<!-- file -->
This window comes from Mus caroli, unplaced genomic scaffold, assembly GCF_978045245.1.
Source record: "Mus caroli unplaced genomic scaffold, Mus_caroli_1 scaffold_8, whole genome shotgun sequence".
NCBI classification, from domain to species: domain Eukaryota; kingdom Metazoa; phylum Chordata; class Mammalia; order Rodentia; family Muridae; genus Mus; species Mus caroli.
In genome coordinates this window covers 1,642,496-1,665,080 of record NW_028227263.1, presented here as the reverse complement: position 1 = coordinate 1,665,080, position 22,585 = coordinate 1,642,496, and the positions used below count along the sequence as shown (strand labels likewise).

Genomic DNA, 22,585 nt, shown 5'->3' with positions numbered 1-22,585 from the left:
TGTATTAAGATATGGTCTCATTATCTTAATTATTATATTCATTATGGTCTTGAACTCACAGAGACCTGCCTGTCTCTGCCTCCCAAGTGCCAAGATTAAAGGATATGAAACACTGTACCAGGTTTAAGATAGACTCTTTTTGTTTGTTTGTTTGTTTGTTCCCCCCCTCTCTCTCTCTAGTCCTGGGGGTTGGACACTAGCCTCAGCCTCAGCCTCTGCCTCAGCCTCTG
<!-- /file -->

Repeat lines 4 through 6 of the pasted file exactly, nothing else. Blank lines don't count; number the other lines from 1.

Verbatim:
In genome coordinates this window covers 1,642,496-1,665,080 of record NW_028227263.1, presented here as the reverse complement: position 1 = coordinate 1,665,080, position 22,585 = coordinate 1,642,496, and the positions used below count along the sequence as shown (strand labels likewise).

Genomic DNA, 22,585 nt, shown 5'->3' with positions numbered 1-22,585 from the left:
TGTATTAAGATATGGTCTCATTATCTTAATTATTATATTCATTATGGTCTTGAACTCACAGAGACCTGCCTGTCTCTGCCTCCCAAGTGCCAAGATTAAAGGATATGAAACACTGTACCAGGTTTAAGATAGACTCTTTTTGTTTGTTTGTTTGTTTGTTCCCCCCCTCTCTCTCTCTAGTCCTGGGGGTTGGACACTAGCCTCAGCCTCAGCCTCTGCCTCAGCCTCTG